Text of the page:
As the months wore on the weather did gradually sap our morale as we had to forgo a string of summit attempts and exciting routes in favour of ho hum alternatives. We became progressively more desperate, and as we neared our last two chances to get high: the Aspiring massif and the Olivine Ice Plateau, our frustration reached a pitch. I took to periodically yelling obscenities at Huey on high (the curmudgeonly god of weather) and the others would make a show of trying to restrain me, lest I bring on more bad luck.
A wishful plan to make a dash for a Volta-Therma traverse was downgraded to a Volta foray and eventually abandoned in favour of crossing over Rabbit Pass as the Anna Brent gave us updates of the forecast on the InReach. But in Top Forks hut she gave wind of a three day break the following week. We leaped and howled for joy and hugged and pretty much lost the plot for a good 10 minutes on hearing this: we were going to get a chance to cross the Olivines. We should have known better than to give in to our hopes: the forecast break was still a week away and the summer’s weather patterns had been had eluded the forecasters time and again, but such was our yearning for good news.
In the meantime, the forecast gave us something to look forward to and we were able to enjoy a stretch of easy travel through familiar but awesome (in the old sense) country. The route from Top Forks to Rabbit Pass goes through scenery of otherworldly dimensions and beauty. Dramatic swathes of cloud raced overhead, parting here and there to offer glimpses of fresh snow on high tussock flanks, glaciers and peaks and the fearsome banded cliffs that form the eastern aspects of the peaks thrust up by the Moonlight Fault-all lit up in electrifying light.
The Waterfall face was still a bit wet, so we took extra care with our footing and handholds, especially when the wind picked up and whipped about as we neared the top-out into the hanging valley head. The valley head boasts a wealth of good campsites but with so much choice nothing was quite right so we continued on to the head of the valley where the ground drops away suddenly to the East Matukituki flats 800m below. We enjoyed a rare clear evening on the tops, admiring the triangle of rock above the precarious hanging glacier on Pickelhaube and its unclimbed east face.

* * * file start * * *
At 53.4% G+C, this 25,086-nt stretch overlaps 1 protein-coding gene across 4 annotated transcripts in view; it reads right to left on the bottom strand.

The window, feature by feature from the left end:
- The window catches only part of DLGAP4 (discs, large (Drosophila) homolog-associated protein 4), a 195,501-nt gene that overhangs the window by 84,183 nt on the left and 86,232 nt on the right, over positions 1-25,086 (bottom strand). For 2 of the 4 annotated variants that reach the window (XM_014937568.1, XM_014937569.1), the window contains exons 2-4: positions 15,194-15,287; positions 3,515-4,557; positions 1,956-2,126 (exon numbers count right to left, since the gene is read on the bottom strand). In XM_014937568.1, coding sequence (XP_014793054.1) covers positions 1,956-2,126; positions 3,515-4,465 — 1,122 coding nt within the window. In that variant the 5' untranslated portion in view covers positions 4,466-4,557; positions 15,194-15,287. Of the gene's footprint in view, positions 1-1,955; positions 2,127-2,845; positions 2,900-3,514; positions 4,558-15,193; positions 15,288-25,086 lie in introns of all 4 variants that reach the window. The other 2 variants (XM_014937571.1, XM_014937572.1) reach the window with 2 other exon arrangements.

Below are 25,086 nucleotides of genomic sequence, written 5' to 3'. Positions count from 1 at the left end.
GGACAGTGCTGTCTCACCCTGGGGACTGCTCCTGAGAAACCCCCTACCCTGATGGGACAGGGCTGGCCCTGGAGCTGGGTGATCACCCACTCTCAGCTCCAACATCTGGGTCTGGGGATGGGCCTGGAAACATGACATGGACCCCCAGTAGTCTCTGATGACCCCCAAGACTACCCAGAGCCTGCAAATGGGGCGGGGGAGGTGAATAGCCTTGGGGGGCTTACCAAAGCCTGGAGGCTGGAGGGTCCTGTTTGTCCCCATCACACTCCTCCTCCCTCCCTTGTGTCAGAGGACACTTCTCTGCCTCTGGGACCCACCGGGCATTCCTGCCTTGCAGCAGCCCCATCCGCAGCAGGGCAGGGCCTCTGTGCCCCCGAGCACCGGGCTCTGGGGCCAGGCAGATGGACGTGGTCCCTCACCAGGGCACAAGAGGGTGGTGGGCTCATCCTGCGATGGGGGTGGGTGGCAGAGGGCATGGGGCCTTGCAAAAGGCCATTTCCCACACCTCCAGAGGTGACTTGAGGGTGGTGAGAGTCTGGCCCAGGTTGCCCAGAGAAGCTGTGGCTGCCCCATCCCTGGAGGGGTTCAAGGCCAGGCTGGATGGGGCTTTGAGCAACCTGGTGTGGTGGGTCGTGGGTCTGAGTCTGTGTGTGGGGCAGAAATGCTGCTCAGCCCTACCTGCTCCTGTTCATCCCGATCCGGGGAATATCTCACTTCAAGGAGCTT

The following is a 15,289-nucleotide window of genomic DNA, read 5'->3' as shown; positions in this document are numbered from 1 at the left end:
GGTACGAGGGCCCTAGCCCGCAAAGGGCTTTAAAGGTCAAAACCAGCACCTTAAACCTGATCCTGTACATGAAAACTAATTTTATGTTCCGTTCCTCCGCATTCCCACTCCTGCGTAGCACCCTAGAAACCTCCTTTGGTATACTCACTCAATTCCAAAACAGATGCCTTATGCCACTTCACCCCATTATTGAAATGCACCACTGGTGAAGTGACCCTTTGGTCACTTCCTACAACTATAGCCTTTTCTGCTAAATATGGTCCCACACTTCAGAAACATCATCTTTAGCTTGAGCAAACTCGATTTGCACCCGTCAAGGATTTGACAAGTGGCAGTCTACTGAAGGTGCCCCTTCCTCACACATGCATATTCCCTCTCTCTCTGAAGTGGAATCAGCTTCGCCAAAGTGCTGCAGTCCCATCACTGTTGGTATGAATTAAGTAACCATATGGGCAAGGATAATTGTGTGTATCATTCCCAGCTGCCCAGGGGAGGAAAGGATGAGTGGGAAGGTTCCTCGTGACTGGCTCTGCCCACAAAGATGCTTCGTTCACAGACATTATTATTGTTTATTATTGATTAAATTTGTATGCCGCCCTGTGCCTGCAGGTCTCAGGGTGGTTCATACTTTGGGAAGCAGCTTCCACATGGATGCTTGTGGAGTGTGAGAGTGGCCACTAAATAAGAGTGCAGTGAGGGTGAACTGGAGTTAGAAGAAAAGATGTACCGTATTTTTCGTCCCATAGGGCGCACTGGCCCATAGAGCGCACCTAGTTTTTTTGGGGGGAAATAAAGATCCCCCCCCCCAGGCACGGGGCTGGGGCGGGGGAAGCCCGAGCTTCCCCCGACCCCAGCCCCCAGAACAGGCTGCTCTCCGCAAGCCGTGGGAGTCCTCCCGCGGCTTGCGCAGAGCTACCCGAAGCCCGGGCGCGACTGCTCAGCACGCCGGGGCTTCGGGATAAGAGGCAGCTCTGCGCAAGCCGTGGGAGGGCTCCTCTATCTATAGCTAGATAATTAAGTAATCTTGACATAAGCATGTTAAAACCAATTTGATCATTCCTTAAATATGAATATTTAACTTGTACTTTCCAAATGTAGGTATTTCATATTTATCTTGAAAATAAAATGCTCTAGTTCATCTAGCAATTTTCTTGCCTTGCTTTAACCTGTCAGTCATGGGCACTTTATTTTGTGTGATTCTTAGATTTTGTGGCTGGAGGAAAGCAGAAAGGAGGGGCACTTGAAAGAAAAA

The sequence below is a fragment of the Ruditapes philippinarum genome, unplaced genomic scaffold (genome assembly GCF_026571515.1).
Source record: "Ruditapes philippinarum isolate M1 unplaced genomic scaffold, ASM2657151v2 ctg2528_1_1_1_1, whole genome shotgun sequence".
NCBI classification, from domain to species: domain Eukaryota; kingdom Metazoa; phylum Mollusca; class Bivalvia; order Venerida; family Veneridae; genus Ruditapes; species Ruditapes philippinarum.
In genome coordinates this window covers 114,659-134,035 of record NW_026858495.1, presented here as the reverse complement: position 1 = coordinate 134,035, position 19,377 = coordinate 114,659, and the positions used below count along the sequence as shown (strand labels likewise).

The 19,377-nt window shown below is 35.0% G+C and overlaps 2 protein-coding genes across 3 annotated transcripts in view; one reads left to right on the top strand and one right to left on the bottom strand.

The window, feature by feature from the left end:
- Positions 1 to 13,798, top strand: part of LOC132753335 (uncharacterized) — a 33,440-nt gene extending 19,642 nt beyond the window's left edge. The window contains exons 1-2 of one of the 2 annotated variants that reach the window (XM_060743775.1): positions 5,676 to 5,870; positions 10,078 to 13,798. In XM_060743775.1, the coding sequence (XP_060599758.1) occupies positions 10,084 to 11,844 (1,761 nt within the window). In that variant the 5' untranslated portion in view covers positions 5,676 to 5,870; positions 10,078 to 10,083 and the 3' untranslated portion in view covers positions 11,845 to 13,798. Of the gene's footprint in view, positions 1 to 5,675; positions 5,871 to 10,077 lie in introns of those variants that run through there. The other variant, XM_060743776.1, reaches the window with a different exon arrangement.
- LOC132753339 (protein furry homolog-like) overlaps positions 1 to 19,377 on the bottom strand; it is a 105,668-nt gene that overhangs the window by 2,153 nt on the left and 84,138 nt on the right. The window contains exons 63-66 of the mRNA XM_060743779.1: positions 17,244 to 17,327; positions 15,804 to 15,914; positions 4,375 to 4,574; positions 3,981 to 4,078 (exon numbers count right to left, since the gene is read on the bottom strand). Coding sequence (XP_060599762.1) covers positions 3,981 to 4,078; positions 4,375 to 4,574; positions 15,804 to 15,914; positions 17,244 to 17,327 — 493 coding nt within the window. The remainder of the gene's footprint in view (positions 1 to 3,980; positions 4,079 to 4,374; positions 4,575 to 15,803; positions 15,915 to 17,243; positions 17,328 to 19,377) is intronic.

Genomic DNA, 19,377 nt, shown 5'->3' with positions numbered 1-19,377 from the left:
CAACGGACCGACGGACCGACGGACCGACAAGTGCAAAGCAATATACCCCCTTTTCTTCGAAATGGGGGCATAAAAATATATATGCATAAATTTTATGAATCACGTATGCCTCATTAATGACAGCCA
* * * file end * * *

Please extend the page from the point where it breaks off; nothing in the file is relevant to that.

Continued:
The next day was a pleasant day’s travel down the Matuk’, featuring a fine swimming hole and a fire cooked lunch at Ruth Flat under Fortress Fastness. We were tempted to stop the night under the ‘Mountain Tree’ (named after an eponymous poem by pioneering mountaineer Paul Powell) at Junction Flat but the westerly was already getting stroppy, and we wanted to make ground to maximize our chances of capitalizing on the promised ‘weather window’ but getting to Liverpool Hut the next night.
We spend the night in the Tititea Wilderness Education Center- the old Aspiring Station homestead until 1969- where there was a working bee weekend was under way. We had arrived unbidden, though Allan’s mother had some connection with someone in the trust that runs the center, and it took a while for the manager to warm to us but we ended up having a great evening and helping out with wood chopping and stacking for a few hours the next morning to earn our keep. The old hats were in awe of Lydia’s tractor driving skills (she’d recently driven an old Ferguson tractor down the country for her work with the Antarctic Heritage Trust), and were all very taken with her.
We met up with Anna Brent (Al’s mum) and Al- who’d gone ahead to meet her while we worked-at the Matukituki road and here our hopes were dashed. The proffered weather window that had made us so gay the last few days had shrunk to a single day of passable weather. Our planned route to the Olivines via the Arawhata and over Camp Oven Dome required at least three days of decent weather.
We bid Cade farewell in driving rain, and, turning into the rain, trudged up the road to Raspberry Flat.